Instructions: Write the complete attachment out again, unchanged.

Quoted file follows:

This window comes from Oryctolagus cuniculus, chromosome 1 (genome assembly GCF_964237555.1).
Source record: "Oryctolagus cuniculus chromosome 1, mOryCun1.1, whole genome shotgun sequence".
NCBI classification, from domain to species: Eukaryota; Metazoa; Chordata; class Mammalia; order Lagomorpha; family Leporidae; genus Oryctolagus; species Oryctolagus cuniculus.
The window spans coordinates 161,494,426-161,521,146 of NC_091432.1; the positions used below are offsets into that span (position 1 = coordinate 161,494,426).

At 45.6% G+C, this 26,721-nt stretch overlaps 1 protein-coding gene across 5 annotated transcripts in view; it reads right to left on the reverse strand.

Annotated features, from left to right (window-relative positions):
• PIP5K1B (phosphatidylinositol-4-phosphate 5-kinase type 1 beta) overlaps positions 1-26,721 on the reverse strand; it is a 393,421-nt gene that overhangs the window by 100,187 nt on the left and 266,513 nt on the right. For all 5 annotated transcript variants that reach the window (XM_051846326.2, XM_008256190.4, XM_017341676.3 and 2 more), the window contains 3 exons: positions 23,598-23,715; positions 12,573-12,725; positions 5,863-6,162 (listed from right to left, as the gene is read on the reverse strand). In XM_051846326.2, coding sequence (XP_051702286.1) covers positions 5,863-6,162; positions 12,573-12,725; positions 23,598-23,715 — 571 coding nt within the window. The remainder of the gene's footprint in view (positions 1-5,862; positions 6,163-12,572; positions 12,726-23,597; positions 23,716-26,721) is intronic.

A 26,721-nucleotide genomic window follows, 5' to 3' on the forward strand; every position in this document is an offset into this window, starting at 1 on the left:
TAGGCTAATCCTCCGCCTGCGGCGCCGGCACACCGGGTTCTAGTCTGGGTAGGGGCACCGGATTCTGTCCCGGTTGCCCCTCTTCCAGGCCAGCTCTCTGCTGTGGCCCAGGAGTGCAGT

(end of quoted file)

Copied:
This window comes from Oryctolagus cuniculus, chromosome 1 (genome assembly GCF_964237555.1).
Source record: "Oryctolagus cuniculus chromosome 1, mOryCun1.1, whole genome shotgun sequence".
NCBI classification, from domain to species: Eukaryota; Metazoa; Chordata; class Mammalia; order Lagomorpha; family Leporidae; genus Oryctolagus; species Oryctolagus cuniculus.
The window spans coordinates 161,494,426-161,521,146 of NC_091432.1; the positions used below are offsets into that span (position 1 = coordinate 161,494,426).

At 45.6% G+C, this 26,721-nt stretch overlaps 1 protein-coding gene across 5 annotated transcripts in view; it reads right to left on the reverse strand.

Annotated features, from left to right (window-relative positions):
• PIP5K1B (phosphatidylinositol-4-phosphate 5-kinase type 1 beta) overlaps positions 1-26,721 on the reverse strand; it is a 393,421-nt gene that overhangs the window by 100,187 nt on the left and 266,513 nt on the right. For all 5 annotated transcript variants that reach the window (XM_051846326.2, XM_008256190.4, XM_017341676.3 and 2 more), the window contains 3 exons: positions 23,598-23,715; positions 12,573-12,725; positions 5,863-6,162 (listed from right to left, as the gene is read on the reverse strand). In XM_051846326.2, coding sequence (XP_051702286.1) covers positions 5,863-6,162; positions 12,573-12,725; positions 23,598-23,715 — 571 coding nt within the window. The remainder of the gene's footprint in view (positions 1-5,862; positions 6,163-12,572; positions 12,726-23,597; positions 23,716-26,721) is intronic.

A 26,721-nucleotide genomic window follows, 5' to 3' on the forward strand; every position in this document is an offset into this window, starting at 1 on the left:
TAGGCTAATCCTCCGCCTGCGGCGCCGGCACACCGGGTTCTAGTCTGGGTAGGGGCACCGGATTCTGTCCCGGTTGCCCCTCTTCCAGGCCAGCTCTCTGCTGTGGCCCAGGAGTGCAGT